Lughnasadh ( Loo-na-sah) Is the beginning of the Harvest Season (August 1st).
Learn more about this Holiday.
This recipe has been created based of what was available to me, and can be changed based off of the ingredients you have. My oven is also quite fickle, so I adjusted the baking times too. The tastes will vary, but take time with your creation and you will have it down in no time!
5 cups of Unbleached flour ( Local if you want to make the bread more personal to the holiday)
1 and 3/4 packages of Active dry yeast (Roughly 4 tsp)
1 small dollop of olive oil (for baking pan and dough)
1 and 1/4 cups of warm water
1 and 1/2 tsp of brown sugar
2 1/2 tsp of salt
1 small handful of Herbs de Province (Mixture made up of basil,fennel,marjoram,parsley,rosemary,lavender,tarragon)and Thyme
Any locally gathered honey of your choice (To honor those who provide near you)
Measuring cups and spoons
1 large flat baking pan
2 large bowls
Spoon (or if you prefer, your own
Kitchen Witch Spoon!)
Gather your Ingredients
Mix 2/3 water and all of sugar together in a bowl. Add all of yeast and whisk thoroughly until you see bubbles. Let stand for 7-10 min. Lightly oil a flat pan for the bread to bake on later.
Sift all of flour and salt together in another bowl. Set Oven to 400 degrees F, set up rack on the 2nd to bottom setting.
Create a crater in the middle to pour the yeast water.
Fold flour inwards and gradually add rest of water until a sticky dough has formed.
Leave the dough for 20 min to let the yeast create air bubbles within. Next, take the dough and knead on a floured surface, take care not to add too much flour. (One pinch and 1/2 should be enough) The combination of additional flour and kneading can affect the density of the bread. Knead a few times ( I count to ten folds) and coat lightly with a bit of olive oil and return to bowl with a cheese cloth to cover it. Let the dough double for about 2 hours. The warming oven should help with yeast expanding. (Warm spaces help rise dough faster than colder spaces)
Lift the dough out of the bowl and shape the bread in a way you like, without disturbing the bubbles too much. You can cut the dough in sections and braid the dough if you wish for a prettier loaf.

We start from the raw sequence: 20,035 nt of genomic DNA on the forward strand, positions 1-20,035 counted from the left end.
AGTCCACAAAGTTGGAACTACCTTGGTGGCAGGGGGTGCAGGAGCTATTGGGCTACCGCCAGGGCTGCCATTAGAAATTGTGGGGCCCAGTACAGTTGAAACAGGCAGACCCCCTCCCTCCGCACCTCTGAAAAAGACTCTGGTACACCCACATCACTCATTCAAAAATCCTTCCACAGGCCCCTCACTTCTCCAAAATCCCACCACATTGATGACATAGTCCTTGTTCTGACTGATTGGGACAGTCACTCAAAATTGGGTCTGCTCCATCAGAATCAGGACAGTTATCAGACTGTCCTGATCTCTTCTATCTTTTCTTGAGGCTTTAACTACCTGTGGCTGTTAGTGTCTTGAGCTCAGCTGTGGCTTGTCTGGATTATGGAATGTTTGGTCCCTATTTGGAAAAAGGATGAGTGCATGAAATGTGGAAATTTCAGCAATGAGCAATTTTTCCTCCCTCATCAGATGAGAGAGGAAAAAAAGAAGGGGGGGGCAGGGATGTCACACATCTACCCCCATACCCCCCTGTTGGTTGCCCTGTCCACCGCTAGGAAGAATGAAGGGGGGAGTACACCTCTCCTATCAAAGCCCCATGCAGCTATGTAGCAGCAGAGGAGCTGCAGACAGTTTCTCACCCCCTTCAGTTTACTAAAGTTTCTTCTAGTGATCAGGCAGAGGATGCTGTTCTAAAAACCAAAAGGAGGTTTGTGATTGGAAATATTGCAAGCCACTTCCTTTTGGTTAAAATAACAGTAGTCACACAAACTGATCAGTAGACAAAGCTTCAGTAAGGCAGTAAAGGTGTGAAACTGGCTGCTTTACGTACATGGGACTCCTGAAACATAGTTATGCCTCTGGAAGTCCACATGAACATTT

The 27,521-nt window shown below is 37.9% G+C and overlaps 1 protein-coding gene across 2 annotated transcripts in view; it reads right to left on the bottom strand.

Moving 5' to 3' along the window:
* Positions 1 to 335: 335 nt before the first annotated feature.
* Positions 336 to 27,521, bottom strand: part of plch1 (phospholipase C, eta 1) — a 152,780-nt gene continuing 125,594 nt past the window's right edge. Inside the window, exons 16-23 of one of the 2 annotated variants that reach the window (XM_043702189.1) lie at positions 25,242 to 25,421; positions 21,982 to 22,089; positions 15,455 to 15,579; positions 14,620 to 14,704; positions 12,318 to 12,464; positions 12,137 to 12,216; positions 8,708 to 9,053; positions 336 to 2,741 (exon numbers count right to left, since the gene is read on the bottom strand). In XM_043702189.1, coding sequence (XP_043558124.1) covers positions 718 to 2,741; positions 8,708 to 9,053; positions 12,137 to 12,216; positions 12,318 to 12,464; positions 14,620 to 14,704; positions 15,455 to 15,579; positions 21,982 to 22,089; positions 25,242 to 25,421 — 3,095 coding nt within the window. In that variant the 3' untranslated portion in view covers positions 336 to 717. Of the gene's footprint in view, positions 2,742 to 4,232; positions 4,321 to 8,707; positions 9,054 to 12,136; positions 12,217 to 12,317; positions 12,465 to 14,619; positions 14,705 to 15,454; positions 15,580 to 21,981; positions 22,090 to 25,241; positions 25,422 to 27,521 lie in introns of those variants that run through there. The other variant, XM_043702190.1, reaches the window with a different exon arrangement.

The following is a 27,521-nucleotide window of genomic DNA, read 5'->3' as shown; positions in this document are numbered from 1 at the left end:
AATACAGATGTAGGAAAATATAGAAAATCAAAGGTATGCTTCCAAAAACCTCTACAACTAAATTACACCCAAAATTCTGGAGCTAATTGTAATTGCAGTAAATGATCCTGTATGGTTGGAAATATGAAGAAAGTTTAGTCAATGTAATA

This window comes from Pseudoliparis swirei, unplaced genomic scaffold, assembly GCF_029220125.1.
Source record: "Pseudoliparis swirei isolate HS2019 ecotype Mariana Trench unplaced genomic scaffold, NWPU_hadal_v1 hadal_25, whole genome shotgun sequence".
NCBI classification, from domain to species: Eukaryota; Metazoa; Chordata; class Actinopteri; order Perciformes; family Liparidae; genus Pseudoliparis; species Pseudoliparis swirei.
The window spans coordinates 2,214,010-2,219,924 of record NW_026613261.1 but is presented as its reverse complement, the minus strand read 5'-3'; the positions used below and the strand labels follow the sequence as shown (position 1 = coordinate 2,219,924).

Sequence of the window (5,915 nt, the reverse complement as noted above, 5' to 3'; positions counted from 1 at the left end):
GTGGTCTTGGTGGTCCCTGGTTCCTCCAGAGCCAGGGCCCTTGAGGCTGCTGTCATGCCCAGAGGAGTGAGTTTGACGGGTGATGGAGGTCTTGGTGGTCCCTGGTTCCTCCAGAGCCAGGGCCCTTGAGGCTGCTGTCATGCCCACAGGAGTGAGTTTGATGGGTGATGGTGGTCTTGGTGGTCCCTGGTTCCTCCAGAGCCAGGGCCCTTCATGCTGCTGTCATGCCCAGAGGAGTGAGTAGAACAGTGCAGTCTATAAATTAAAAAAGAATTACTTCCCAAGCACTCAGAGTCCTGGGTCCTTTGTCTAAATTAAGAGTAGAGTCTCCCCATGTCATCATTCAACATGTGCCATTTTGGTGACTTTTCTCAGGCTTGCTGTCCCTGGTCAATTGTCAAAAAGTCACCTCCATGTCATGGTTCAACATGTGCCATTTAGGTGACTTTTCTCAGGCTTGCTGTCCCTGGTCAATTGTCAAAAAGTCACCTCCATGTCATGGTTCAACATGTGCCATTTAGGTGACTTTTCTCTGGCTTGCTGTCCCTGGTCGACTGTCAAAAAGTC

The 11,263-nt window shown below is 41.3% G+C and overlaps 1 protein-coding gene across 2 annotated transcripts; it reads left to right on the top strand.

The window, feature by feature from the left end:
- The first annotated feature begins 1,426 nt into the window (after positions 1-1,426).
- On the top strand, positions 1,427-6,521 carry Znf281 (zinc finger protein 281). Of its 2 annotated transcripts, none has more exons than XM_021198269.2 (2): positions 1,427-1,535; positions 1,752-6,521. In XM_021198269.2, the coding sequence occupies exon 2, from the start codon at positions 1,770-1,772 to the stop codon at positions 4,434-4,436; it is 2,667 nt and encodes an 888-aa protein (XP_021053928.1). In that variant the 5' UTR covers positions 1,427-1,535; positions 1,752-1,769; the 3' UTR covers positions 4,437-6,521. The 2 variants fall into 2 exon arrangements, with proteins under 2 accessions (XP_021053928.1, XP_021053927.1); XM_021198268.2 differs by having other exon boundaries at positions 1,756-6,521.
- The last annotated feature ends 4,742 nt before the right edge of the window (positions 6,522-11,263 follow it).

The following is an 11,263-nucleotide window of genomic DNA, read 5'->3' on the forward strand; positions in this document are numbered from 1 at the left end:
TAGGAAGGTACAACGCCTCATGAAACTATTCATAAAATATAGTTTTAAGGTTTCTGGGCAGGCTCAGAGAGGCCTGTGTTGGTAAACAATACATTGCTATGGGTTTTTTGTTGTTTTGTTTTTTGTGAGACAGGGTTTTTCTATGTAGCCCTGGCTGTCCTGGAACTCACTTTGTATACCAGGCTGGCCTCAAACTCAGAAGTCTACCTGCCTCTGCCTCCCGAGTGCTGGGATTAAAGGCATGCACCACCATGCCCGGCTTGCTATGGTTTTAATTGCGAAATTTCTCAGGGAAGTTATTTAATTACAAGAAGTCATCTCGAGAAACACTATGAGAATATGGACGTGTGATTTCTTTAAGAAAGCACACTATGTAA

Add honey on top to help bind the herbs on the bread.
Add small hand full Herbs de Province and Thyme
Make sure the herbs stick to the top of bread with the honey
Make 1/4 inch slices slanting along the length of the loaf
Bake the bread for 15 min on 400 Degrees F, lower temperature to 350 degrees F and bake for 15-20 mins (Or until golden brown). To confirm the bread is ready, remove the tray and lift loaf with a tea towel (Be sure to protect your precious hands!) and tap the underside of bread with a spoon. If you hear a hollow sound, it is finished baking. Let loaf sit for at least 30 mins. You can use a temperature meter to pierce the underside and measure the heat within the loaf. Anything below 80 degrees F should be alright to seal up in a bag or cover with a tea towel to use later. Anything higher than 80 F might cause the bread to sweat within the bag and invite mold.
Enjoy Lugh with your new offering! I find it best toasted with honey, butter or jam. ( In season berries like strawberries, blackberries and blueberries) can add a delightful flavor. You can store your bread in the fridge if you want to prolong it’s shelf life.
Any season that has a bread offering, I like to set aside a smaller dough to bake or slice to dress with flower petals, lavender, mint, and milk for the Fae and/or Gods and Goddesses for the occasion. Giving back to those we receive our seasons from is one the most fun ways to celebrate!
This is an original recipe by the Author.